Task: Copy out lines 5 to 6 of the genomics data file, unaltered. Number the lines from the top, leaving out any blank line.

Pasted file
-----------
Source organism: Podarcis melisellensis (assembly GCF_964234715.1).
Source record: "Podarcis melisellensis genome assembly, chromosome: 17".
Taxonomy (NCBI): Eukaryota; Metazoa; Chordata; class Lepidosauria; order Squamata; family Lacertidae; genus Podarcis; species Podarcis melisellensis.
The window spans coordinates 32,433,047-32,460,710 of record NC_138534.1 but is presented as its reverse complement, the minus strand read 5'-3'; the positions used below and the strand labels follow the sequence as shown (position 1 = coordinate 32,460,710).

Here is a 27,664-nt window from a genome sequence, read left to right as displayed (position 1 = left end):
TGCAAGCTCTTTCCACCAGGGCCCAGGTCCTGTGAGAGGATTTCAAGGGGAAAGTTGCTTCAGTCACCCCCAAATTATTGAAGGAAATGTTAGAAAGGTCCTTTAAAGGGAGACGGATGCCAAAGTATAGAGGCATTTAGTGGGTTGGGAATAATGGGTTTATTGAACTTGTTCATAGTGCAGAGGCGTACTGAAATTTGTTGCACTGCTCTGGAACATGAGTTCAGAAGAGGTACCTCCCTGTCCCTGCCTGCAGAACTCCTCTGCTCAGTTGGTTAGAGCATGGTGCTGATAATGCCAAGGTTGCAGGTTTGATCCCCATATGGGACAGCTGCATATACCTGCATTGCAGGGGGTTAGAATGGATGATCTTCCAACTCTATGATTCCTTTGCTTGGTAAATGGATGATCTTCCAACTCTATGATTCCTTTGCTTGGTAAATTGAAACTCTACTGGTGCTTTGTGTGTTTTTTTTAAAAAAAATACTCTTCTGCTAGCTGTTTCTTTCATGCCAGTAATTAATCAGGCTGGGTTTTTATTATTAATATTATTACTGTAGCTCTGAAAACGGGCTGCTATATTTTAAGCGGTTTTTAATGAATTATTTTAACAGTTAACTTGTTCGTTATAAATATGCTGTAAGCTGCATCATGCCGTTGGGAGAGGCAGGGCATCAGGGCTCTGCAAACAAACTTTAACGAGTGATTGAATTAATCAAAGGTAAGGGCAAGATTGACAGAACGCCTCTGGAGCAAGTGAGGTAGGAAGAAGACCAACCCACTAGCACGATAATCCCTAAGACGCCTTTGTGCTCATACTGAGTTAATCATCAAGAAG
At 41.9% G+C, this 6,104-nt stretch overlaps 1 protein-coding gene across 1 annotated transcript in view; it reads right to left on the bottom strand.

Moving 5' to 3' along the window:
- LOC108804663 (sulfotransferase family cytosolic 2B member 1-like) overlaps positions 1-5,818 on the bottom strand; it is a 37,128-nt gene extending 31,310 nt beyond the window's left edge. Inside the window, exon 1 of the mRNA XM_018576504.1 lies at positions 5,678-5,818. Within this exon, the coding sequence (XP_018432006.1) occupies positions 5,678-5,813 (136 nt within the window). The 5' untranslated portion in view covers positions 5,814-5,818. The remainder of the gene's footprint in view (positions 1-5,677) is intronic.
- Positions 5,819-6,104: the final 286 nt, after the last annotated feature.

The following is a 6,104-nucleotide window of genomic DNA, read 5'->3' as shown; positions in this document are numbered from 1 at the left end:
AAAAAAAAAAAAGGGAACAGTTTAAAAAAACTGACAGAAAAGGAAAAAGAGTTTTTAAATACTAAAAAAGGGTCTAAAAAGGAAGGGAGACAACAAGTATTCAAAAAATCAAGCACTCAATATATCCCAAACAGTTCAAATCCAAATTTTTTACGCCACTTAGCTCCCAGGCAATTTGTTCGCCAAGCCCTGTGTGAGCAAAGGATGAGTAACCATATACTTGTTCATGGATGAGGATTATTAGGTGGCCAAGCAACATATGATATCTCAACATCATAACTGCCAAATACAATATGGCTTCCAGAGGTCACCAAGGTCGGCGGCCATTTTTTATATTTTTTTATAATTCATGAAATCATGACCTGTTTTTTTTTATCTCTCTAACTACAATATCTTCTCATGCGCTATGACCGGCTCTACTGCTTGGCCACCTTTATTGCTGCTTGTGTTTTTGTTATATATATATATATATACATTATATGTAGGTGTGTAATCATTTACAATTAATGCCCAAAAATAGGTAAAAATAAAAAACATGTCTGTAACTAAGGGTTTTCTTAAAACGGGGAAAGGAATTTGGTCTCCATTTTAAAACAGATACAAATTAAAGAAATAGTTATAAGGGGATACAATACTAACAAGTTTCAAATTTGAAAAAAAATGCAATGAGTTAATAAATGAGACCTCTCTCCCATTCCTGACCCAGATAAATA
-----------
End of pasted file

Here is a 27,664-nt window from a genome sequence, read left to right as displayed (position 1 = left end):
TGCAAGCTCTTTCCACCAGGGCCCAGGTCCTGTGAGAGGATTTCAAGGGGAAAGTTGCTTCAGTCACCCCCAAATTATTGAAGGAAATGTTAGAAAGGTCCTTTAAAGGGAGACGGATGCCAAAGTATAGAGGCATTTAGTGGGTTGGGAATAATGGGTTTATTGAACTTGTTCATAGTGCAGAGGCGTACTGAAATTTGTTGCACTGCTCTGGAACATGAGTTCAGAAGAGGTACCTCCCTGTCCCTGCCTGCAGAACTCCTCTGCTCAGTTGGTTAGAGCATGGTGCTGATAATGCCAAGGTTGCAGGTTTGATCCCCATATGGGACAGCTGCATATACCTGCATTGCAGGGGGTTAGAATGGATGATCTTCCAACTCTATGATTCCTTTGCTTGGTAAATGGATGATCTTCCAACTCTATGATTCCTTTGCTTGGTAAATTGAAACTCTACTGGTGCTTTGTGTGTTTTTTTTAAAAAAAATACTCTTCTGCTAGCTGTTTCTTTCATGCCAGTAATTAATCAGGCTGGGTTTTTATTATTAATATTATTACTGTAGCTCTGAAAACGGGCTGCTATATTTTAAGCGGTTTTTAATGAATTATTTTAACAGTTAACTTGTTCGTTATAAATATGCTGTAAGCTGCATCATGCCGTTGGGAGAGGCAGGGCATCAGGGCTCTGCAAACAAACTTTAACGAGTGATTGAATTAATCAAAGGTAAGGGCAAGATTGACAGAACGCCTCTGGAGCAAGTGAGGTAGGAAGAAGACCAACCCACTAGCACGATAATCCCTAAGACGCCTTTGTGCTCATACTGAGTTAATCATCAAGAAG